First Quarter GDP Growth at 1.6 Percent, Held Down by Trade and Inventories

April 25, 2024

The Commerce Department reported that GDP grew at a 1.6 percent annual rate in the first quarter, somewhat lower than had generally been predicted. However, the headline number was held down by slow inventory accumulation, which subtracted 0.35 percentage points from growth, and a big rise in the trade deficit, which lowered growth by 0.86 percentage points.

Pulling out these factors, final sales to domestic producers grew at a strong 2.8 percent annual rate. While it is not always reasonable to pull out these factors in assessing the underlying strength of the economy when they seem like part of a trend, this does not appear to be the case here.

The pace of inventory accumulation was just $35.4 billion at an annual rate, below its recent average. It seems far more likely to rise than fall in future quarters. Similarly, the jump in the trade deficit followed a fall in the fourth quarter. There is little reason to believe that there is any ongoing trend towards larger deficits.

Inflation Came in Higher Than Expected

The Personal Consumption Expenditure (PCE) deflator rose at a 3.4 percent annual rate in the quarter, up from just a 1.8 percent rate in the fourth quarter. The core index rose at an even more rapid 3.7 percent rate.

We will get a fuller breakdown with the release of March PCE data tomorrow, but one big factor was an 11.0 percent inflation rate for financial and insurance services. This is striking since this is a net measure that picks up operating costs and profits. It is not affected by the money paid out in claims. This is especially notable in the case of auto insurance where the PCE measure had been running well below the CPI measure, which does include money paid out in claims.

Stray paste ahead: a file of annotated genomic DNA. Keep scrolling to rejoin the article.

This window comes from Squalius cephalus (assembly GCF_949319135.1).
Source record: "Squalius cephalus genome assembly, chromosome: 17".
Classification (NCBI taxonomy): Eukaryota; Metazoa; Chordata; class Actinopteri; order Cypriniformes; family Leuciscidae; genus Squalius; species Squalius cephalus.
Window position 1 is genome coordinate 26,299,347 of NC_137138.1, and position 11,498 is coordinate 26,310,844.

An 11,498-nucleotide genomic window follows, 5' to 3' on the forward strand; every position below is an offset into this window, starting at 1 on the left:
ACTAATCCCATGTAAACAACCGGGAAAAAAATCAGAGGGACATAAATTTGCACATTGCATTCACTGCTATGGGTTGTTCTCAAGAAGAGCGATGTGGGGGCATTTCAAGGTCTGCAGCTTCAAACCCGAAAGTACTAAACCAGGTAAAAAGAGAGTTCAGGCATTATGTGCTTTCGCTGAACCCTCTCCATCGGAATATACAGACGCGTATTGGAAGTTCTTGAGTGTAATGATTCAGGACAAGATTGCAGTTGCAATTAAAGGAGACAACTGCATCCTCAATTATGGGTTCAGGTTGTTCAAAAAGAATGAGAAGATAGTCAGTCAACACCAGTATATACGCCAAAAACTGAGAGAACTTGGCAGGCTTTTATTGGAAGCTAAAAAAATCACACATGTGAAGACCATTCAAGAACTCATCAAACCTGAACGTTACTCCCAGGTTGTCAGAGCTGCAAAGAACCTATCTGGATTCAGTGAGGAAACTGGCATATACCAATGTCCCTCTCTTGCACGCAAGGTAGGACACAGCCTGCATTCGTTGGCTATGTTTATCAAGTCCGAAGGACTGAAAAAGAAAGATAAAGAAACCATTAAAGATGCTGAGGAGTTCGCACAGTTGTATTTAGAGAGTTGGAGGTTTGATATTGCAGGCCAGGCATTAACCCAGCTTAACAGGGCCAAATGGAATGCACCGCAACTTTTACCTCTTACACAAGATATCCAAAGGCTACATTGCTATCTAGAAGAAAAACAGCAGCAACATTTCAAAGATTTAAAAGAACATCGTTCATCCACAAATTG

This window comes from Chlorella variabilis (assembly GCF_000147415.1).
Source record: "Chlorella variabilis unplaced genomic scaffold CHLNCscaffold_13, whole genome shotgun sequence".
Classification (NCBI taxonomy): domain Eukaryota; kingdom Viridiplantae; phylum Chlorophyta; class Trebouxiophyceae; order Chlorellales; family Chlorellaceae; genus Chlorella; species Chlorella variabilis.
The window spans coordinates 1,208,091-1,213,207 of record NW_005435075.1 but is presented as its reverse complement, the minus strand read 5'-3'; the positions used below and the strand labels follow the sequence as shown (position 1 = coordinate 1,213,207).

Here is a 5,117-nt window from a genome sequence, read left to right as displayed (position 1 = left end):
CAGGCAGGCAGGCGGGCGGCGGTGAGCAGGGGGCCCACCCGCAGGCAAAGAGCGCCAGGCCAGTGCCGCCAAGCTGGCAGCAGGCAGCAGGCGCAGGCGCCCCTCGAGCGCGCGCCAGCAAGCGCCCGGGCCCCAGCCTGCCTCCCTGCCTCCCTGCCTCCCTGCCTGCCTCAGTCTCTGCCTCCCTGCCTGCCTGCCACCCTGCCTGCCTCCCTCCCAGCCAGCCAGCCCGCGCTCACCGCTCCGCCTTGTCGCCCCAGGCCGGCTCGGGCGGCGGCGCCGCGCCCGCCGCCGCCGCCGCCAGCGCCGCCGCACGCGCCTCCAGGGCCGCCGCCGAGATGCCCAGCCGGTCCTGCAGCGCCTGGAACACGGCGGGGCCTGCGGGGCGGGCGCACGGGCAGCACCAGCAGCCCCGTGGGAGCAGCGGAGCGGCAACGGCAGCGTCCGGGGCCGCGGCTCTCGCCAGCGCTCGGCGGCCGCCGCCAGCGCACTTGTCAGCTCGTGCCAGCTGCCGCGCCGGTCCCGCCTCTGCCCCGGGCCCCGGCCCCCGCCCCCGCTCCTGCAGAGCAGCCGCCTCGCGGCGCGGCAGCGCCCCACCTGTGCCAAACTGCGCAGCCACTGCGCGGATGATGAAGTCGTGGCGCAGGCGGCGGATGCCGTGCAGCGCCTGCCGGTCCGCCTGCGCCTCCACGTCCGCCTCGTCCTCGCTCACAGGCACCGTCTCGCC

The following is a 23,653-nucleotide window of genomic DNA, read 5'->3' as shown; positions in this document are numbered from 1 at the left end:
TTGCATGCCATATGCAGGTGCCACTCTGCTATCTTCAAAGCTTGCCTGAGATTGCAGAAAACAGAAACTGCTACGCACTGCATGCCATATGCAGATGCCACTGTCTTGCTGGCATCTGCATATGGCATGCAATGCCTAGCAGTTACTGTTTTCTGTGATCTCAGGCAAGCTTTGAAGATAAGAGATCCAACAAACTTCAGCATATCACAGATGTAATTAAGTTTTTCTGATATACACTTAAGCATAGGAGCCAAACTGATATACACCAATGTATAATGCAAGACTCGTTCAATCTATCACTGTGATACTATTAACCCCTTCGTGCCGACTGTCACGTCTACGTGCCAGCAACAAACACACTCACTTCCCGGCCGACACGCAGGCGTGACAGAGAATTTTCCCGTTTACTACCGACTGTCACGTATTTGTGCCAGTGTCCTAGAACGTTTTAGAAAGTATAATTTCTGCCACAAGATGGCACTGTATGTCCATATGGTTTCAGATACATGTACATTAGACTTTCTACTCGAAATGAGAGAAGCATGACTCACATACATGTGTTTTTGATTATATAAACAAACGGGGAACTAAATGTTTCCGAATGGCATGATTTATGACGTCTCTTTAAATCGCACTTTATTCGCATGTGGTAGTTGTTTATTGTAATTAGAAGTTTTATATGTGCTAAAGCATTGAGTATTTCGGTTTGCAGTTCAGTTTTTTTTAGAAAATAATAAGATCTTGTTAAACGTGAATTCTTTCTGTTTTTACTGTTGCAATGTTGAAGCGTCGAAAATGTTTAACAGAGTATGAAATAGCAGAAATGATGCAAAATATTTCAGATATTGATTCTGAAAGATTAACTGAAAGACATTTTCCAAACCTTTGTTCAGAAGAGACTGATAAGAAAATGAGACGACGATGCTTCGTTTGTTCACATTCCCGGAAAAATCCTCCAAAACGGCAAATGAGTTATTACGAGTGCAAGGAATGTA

Consumption Grows at a 2.5 Percent Rate, Led by a 4.0 Percent Growth Rate for Services

Strong growth in consumption was the biggest factor in first quarter GDP growth, adding 1.68 percentage points to the quarter’s growth. The whole story here was the service sector, which grew at a 4.0 percent rate. Consumption of nondurables was flat, while consumption of durable goods fell at a 1.2 percent rate. Motor vehicle sales were the biggest part of that story, falling at an 8.0 percent rate, the fourth consecutive quarterly decline. This subtracted 0.25 percentage points from the quarter’s growth.

On the service side, the biggest factors were a 5.5 percent increase in real health care services and a 7.9 percent rise in financial services and insurance. These added 0.59 and 0.37 percentage points to growth, respectively. It is worth noting that much of the rise in financial services is an imputation that is associated with a rising stock market. This is true for the inflation measure in the PCE deflator as well.

Housing Investment Rises at a 13.9 Percent Rate

Residential construction along with mortgage refinancing, plunged after the Fed started raising interest rates in March 2022. After three consecutive quarters of double-digit declines, the pace of growth slowed in 2023, and we actually saw modest gains in the second half of 2023. The jump in the first quarter, which added 0.52 percentage points to GDP, is the largest since the last quarter of 2020 and is not likely to be repeated. Unfortunately, it is primarily in the construction of single-family units, as construction of multifamily units actually fell slightly, but still stands more than 30 percent above pre-pandemic levels.